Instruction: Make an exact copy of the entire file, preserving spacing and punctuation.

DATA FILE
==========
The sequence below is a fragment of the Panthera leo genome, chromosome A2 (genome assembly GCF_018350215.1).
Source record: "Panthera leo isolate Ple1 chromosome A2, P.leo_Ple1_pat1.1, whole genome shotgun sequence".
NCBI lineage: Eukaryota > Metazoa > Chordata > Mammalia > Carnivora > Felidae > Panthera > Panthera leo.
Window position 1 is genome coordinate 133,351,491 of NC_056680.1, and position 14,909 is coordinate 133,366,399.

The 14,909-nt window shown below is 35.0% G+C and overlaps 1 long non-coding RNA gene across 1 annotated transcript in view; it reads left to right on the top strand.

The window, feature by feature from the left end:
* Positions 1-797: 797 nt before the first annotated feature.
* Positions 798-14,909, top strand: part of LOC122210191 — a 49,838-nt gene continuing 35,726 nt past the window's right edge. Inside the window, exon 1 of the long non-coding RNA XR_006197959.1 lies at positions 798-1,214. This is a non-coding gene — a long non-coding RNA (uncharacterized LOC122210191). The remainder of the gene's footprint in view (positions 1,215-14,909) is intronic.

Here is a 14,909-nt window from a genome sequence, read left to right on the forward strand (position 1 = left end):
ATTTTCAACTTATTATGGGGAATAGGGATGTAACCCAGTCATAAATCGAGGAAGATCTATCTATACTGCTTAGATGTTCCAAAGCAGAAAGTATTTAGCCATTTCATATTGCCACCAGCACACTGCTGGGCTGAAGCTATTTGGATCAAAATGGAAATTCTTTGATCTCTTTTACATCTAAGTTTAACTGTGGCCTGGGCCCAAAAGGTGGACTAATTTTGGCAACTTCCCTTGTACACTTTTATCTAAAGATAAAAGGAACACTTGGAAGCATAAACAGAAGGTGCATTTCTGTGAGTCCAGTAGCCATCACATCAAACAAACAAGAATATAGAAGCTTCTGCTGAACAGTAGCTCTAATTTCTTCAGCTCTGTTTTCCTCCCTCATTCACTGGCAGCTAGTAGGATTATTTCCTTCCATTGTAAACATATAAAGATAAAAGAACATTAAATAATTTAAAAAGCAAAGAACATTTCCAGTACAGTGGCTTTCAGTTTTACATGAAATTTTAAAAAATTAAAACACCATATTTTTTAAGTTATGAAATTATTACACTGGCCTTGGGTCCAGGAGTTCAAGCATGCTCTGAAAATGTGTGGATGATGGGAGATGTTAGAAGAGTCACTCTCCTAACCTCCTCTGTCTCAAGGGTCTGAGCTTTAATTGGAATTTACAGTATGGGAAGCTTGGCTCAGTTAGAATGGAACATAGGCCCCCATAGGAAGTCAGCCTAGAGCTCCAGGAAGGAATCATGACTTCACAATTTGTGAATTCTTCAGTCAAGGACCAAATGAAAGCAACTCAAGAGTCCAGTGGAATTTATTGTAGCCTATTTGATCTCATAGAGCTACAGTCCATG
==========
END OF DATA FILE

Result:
The sequence below is a fragment of the Panthera leo genome, chromosome A2 (genome assembly GCF_018350215.1).
Source record: "Panthera leo isolate Ple1 chromosome A2, P.leo_Ple1_pat1.1, whole genome shotgun sequence".
NCBI lineage: Eukaryota > Metazoa > Chordata > Mammalia > Carnivora > Felidae > Panthera > Panthera leo.
Window position 1 is genome coordinate 133,351,491 of NC_056680.1, and position 14,909 is coordinate 133,366,399.

The 14,909-nt window shown below is 35.0% G+C and overlaps 1 long non-coding RNA gene across 1 annotated transcript in view; it reads left to right on the top strand.

The window, feature by feature from the left end:
* Positions 1-797: 797 nt before the first annotated feature.
* Positions 798-14,909, top strand: part of LOC122210191 — a 49,838-nt gene continuing 35,726 nt past the window's right edge. Inside the window, exon 1 of the long non-coding RNA XR_006197959.1 lies at positions 798-1,214. This is a non-coding gene — a long non-coding RNA (uncharacterized LOC122210191). The remainder of the gene's footprint in view (positions 1,215-14,909) is intronic.

Here is a 14,909-nt window from a genome sequence, read left to right on the forward strand (position 1 = left end):
ATTTTCAACTTATTATGGGGAATAGGGATGTAACCCAGTCATAAATCGAGGAAGATCTATCTATACTGCTTAGATGTTCCAAAGCAGAAAGTATTTAGCCATTTCATATTGCCACCAGCACACTGCTGGGCTGAAGCTATTTGGATCAAAATGGAAATTCTTTGATCTCTTTTACATCTAAGTTTAACTGTGGCCTGGGCCCAAAAGGTGGACTAATTTTGGCAACTTCCCTTGTACACTTTTATCTAAAGATAAAAGGAACACTTGGAAGCATAAACAGAAGGTGCATTTCTGTGAGTCCAGTAGCCATCACATCAAACAAACAAGAATATAGAAGCTTCTGCTGAACAGTAGCTCTAATTTCTTCAGCTCTGTTTTCCTCCCTCATTCACTGGCAGCTAGTAGGATTATTTCCTTCCATTGTAAACATATAAAGATAAAAGAACATTAAATAATTTAAAAAGCAAAGAACATTTCCAGTACAGTGGCTTTCAGTTTTACATGAAATTTTAAAAAATTAAAACACCATATTTTTTAAGTTATGAAATTATTACACTGGCCTTGGGTCCAGGAGTTCAAGCATGCTCTGAAAATGTGTGGATGATGGGAGATGTTAGAAGAGTCACTCTCCTAACCTCCTCTGTCTCAAGGGTCTGAGCTTTAATTGGAATTTACAGTATGGGAAGCTTGGCTCAGTTAGAATGGAACATAGGCCCCCATAGGAAGTCAGCCTAGAGCTCCAGGAAGGAATCATGACTTCACAATTTGTGAATTCTTCAGTCAAGGACCAAATGAAAGCAACTCAAGAGTCCAGTGGAATTTATTGTAGCCTATTTGATCTCATAGAGCTACAGTCCATG